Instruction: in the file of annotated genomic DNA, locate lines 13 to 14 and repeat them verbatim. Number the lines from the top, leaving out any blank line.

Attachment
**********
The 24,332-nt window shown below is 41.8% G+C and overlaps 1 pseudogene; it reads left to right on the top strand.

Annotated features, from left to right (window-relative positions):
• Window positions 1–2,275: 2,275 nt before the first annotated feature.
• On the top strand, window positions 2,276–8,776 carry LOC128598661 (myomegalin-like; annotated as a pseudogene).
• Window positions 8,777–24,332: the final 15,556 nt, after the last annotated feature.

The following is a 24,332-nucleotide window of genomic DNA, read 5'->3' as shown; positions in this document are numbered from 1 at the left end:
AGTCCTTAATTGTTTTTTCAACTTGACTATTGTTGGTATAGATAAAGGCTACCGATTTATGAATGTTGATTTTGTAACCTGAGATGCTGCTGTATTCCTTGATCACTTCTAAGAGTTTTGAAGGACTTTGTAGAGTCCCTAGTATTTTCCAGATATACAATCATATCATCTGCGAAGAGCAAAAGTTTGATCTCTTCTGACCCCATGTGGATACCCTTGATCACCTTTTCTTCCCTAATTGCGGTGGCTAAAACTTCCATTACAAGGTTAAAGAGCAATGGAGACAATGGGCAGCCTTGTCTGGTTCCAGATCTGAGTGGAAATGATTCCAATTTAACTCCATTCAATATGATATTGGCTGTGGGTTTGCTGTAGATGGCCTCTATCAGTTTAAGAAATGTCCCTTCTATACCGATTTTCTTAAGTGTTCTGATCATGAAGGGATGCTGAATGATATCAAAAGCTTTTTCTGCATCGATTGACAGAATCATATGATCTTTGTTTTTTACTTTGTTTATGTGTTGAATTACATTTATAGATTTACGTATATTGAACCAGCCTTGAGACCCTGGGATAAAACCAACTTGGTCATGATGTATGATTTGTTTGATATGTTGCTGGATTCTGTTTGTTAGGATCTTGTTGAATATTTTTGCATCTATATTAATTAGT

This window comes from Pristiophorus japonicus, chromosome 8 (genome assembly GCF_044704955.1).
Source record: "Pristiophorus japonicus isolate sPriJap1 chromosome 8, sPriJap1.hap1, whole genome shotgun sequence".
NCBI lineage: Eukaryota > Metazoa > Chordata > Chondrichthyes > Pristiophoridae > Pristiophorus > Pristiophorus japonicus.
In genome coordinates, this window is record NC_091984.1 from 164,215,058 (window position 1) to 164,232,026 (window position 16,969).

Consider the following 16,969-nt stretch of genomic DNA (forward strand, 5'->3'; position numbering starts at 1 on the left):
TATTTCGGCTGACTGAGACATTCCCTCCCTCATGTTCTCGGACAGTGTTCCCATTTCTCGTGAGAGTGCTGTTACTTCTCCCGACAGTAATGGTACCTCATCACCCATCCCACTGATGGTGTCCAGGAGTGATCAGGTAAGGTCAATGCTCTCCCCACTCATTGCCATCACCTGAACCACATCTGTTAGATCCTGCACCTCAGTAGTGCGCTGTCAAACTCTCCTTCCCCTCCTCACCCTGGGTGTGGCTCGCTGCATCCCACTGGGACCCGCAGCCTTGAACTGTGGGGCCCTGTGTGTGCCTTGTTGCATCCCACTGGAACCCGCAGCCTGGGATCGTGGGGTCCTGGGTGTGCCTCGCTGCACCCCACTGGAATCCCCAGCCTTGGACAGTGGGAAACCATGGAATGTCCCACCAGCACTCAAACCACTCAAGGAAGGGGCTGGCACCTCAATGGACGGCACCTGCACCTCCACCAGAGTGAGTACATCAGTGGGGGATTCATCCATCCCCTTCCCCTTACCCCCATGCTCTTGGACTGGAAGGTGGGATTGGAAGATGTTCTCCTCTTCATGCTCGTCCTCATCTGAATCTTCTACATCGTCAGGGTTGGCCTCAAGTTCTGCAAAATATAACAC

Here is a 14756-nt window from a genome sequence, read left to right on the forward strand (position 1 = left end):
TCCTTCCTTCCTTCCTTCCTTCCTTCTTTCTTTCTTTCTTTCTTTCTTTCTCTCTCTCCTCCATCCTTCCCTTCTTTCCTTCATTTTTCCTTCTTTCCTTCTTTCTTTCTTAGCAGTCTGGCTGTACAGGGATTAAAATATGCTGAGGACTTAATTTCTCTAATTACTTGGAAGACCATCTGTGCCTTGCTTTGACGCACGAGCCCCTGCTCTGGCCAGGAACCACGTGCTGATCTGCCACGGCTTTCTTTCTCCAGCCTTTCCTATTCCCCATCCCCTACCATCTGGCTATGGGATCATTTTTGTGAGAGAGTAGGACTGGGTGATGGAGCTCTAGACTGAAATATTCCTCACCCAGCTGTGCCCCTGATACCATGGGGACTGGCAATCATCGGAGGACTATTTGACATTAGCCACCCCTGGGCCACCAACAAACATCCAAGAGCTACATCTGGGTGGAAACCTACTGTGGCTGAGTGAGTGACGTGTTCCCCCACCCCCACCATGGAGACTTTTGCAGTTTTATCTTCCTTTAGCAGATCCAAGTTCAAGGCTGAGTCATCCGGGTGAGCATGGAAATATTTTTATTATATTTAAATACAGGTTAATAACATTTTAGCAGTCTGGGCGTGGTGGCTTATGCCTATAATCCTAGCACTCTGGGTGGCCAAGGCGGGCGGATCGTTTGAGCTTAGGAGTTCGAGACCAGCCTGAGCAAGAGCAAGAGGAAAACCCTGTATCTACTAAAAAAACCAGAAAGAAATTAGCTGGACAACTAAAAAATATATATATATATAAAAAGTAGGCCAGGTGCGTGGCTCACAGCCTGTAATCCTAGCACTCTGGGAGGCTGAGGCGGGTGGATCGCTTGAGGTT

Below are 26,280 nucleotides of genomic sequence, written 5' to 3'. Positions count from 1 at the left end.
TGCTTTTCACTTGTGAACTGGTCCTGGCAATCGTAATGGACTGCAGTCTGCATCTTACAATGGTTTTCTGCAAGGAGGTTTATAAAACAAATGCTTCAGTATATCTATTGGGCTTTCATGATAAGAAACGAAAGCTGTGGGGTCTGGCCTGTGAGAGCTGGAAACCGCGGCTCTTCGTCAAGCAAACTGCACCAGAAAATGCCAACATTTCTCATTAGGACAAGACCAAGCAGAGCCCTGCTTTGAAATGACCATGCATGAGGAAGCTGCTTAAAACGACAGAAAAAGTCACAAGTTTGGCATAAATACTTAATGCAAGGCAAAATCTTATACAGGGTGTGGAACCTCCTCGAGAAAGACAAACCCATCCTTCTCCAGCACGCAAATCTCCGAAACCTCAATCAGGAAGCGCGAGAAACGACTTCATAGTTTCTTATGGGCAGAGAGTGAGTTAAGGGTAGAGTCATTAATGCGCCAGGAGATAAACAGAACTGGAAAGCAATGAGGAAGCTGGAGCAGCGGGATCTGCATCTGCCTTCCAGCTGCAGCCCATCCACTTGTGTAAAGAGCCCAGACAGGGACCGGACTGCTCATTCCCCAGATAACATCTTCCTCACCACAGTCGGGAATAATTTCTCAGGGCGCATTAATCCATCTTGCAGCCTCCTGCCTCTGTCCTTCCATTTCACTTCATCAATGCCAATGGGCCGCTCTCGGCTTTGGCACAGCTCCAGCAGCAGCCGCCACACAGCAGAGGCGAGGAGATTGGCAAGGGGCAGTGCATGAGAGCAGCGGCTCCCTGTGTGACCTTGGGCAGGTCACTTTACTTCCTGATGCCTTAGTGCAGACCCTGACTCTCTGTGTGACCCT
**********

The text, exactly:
TATTTCGGCTGACTGAGACATTCCCTCCCTCATGTTCTCGGACAGTGTTCCCATTTCTCGTGAGAGTGCTGTTACTTCTCCCGACAGTAATGGTACCTCATCACCCATCCCACTGATGGTGTCCAGGAGTGATCAGGTAAGGTCAATGCTCTCCCCACTCATTGCCATCACCTGAACCACATCTGTTAGATCCTGCACCTCAGTAGTGCGCTGTCAAACTCTCCTTCCCCTCCTCACCCTGGGTGTGGCTCGCTGCATCCCACTGGGACCCGCAGCCTTGAACTGTGGGGCCCTGTGTGTGCCTTGTTGCATCCCACTGGAACCCGCAGCCTGGGATCGTGGGGTCCTGGGTGTGCCTCGCTGCACCCCACTGGAATCCCCAGCCTTGGACAGTGGGAAACCATGGAATGTCCCACCAGCACTCAAACCACTCAAGGAAGGGGCTGGCACCTCAATGGACGGCACCTGCACCTCCACCAGAGTGAGTACATCAGTGGGGGATTCATCCATCCCCTTCCCCTTACCCCCATGCTCTTGGACTGGAAGGTGGGATTGGAAGATGTTCTCCTCTTCATGCTCGTCCTCATCTGAATCTTCTACATCGTCAGGGTTGGCCTCAAGTTCTGCAAAATATAACAC

Here is a 14756-nt window from a genome sequence, read left to right on the forward strand (position 1 = left end):